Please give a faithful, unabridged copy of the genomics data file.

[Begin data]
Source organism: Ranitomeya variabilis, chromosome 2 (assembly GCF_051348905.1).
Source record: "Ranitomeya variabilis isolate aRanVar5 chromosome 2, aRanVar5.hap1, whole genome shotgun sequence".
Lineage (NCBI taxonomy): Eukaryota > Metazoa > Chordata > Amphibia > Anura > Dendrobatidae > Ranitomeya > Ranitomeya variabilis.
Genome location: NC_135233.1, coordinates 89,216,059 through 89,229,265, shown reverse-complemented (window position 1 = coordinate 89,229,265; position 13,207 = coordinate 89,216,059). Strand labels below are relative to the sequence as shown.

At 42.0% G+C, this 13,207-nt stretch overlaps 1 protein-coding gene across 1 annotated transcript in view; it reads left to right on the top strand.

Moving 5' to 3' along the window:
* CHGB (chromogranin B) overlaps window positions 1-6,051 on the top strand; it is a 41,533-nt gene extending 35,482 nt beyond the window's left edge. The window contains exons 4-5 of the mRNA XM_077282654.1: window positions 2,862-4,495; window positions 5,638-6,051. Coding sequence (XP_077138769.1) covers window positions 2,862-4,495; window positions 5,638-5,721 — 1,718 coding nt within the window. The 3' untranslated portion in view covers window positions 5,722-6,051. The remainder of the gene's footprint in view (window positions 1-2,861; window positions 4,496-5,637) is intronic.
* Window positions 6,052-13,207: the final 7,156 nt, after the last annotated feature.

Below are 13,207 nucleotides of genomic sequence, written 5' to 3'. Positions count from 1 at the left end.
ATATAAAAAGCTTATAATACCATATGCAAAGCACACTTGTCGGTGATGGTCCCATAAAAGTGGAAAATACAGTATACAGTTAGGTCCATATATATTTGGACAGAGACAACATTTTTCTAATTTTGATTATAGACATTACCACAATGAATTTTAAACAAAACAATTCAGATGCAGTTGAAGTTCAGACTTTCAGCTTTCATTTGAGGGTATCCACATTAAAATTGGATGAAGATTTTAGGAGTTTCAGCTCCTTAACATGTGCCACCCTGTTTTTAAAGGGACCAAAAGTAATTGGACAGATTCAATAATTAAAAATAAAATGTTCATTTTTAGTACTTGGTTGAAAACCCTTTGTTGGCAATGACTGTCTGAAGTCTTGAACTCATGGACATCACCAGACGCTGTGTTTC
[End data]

Source organism: Ranitomeya variabilis, chromosome 2 (assembly GCF_051348905.1).
Source record: "Ranitomeya variabilis isolate aRanVar5 chromosome 2, aRanVar5.hap1, whole genome shotgun sequence".
Lineage (NCBI taxonomy): Eukaryota > Metazoa > Chordata > Amphibia > Anura > Dendrobatidae > Ranitomeya > Ranitomeya variabilis.
Genome location: NC_135233.1, coordinates 89,216,059 through 89,229,265, shown reverse-complemented (window position 1 = coordinate 89,229,265; position 13,207 = coordinate 89,216,059). Strand labels below are relative to the sequence as shown.

At 42.0% G+C, this 13,207-nt stretch overlaps 1 protein-coding gene across 1 annotated transcript in view; it reads left to right on the top strand.

Moving 5' to 3' along the window:
* CHGB (chromogranin B) overlaps window positions 1-6,051 on the top strand; it is a 41,533-nt gene extending 35,482 nt beyond the window's left edge. The window contains exons 4-5 of the mRNA XM_077282654.1: window positions 2,862-4,495; window positions 5,638-6,051. Coding sequence (XP_077138769.1) covers window positions 2,862-4,495; window positions 5,638-5,721 — 1,718 coding nt within the window. The 3' untranslated portion in view covers window positions 5,722-6,051. The remainder of the gene's footprint in view (window positions 1-2,861; window positions 4,496-5,637) is intronic.
* Window positions 6,052-13,207: the final 7,156 nt, after the last annotated feature.

Below are 13,207 nucleotides of genomic sequence, written 5' to 3'. Positions count from 1 at the left end.
ATATAAAAAGCTTATAATACCATATGCAAAGCACACTTGTCGGTGATGGTCCCATAAAAGTGGAAAATACAGTATACAGTTAGGTCCATATATATTTGGACAGAGACAACATTTTTCTAATTTTGATTATAGACATTACCACAATGAATTTTAAACAAAACAATTCAGATGCAGTTGAAGTTCAGACTTTCAGCTTTCATTTGAGGGTATCCACATTAAAATTGGATGAAGATTTTAGGAGTTTCAGCTCCTTAACATGTGCCACCCTGTTTTTAAAGGGACCAAAAGTAATTGGACAGATTCAATAATTAAAAATAAAATGTTCATTTTTAGTACTTGGTTGAAAACCCTTTGTTGGCAATGACTGTCTGAAGTCTTGAACTCATGGACATCACCAGACGCTGTGTTTC